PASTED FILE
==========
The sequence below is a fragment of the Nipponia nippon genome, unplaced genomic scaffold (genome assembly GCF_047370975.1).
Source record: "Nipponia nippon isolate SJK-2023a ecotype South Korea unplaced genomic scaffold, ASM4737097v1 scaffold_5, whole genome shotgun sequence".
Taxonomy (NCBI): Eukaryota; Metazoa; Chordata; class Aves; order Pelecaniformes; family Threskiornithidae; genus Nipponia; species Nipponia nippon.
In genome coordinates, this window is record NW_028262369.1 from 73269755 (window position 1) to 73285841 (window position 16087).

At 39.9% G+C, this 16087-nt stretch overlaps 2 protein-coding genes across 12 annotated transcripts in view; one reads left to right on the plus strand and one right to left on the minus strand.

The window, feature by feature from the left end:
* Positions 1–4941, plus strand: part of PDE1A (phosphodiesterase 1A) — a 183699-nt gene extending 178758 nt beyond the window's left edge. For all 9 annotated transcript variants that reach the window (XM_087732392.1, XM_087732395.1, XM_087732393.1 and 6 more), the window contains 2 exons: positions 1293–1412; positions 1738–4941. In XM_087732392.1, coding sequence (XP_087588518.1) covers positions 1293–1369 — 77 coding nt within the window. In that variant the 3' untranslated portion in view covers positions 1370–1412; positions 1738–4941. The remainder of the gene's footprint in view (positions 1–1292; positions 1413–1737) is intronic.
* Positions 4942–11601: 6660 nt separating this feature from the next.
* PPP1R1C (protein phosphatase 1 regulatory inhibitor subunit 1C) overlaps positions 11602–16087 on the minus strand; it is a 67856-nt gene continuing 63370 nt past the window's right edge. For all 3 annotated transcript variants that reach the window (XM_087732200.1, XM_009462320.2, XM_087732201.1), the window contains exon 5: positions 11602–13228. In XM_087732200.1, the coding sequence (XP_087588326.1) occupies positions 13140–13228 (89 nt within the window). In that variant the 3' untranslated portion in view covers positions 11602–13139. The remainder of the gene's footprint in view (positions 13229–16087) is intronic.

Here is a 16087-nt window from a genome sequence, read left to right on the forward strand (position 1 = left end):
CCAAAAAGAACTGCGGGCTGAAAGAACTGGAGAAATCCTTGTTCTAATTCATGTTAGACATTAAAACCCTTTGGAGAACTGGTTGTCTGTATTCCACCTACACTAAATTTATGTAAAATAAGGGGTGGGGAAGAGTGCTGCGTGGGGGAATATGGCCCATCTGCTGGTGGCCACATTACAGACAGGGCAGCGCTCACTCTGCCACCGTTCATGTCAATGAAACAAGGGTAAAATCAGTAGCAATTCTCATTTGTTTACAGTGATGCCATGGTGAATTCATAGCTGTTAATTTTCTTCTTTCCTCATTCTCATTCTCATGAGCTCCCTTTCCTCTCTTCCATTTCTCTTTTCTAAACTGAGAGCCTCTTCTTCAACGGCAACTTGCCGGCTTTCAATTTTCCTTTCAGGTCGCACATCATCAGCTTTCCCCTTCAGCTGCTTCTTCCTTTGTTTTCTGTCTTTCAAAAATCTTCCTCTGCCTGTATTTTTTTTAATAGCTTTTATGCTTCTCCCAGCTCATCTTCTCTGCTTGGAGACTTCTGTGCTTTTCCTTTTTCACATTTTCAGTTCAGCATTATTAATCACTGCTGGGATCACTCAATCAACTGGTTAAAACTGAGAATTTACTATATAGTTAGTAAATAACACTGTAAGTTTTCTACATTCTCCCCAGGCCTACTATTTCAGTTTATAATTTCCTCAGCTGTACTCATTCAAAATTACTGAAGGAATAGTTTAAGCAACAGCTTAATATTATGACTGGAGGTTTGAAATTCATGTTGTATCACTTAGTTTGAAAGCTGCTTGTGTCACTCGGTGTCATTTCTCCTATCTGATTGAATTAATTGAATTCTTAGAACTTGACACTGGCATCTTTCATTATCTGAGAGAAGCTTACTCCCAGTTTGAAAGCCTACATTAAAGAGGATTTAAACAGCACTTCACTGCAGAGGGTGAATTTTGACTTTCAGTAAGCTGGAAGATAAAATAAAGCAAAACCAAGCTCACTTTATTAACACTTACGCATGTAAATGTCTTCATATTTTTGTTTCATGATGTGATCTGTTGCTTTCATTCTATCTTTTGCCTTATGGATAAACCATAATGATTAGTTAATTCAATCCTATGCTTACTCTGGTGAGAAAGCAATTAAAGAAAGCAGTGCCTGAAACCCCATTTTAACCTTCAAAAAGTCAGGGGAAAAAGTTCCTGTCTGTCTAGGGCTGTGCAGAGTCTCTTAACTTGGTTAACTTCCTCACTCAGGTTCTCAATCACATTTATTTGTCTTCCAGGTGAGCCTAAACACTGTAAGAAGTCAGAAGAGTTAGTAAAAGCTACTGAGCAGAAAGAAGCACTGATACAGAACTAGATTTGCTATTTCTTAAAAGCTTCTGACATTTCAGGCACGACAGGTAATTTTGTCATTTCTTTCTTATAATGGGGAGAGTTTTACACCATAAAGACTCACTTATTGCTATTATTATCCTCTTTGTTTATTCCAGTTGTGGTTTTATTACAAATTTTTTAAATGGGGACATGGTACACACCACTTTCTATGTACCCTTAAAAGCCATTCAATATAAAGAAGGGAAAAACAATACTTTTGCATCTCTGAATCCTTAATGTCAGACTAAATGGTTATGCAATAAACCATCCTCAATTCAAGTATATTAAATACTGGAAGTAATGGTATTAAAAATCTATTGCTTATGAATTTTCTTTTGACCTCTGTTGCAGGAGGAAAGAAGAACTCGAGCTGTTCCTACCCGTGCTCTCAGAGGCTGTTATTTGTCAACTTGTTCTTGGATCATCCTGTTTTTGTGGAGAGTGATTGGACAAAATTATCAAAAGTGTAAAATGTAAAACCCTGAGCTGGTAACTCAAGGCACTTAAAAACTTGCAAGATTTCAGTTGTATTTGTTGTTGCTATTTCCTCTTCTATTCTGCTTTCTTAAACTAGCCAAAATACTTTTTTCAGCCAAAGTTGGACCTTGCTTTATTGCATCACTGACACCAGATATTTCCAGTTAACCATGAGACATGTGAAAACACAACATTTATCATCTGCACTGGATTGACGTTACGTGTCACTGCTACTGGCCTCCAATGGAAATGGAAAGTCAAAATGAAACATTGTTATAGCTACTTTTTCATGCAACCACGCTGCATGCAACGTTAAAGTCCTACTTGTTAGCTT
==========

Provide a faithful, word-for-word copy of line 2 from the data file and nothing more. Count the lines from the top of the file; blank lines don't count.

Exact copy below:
Source record: "Nipponia nippon isolate SJK-2023a ecotype South Korea unplaced genomic scaffold, ASM4737097v1 scaffold_5, whole genome shotgun sequence".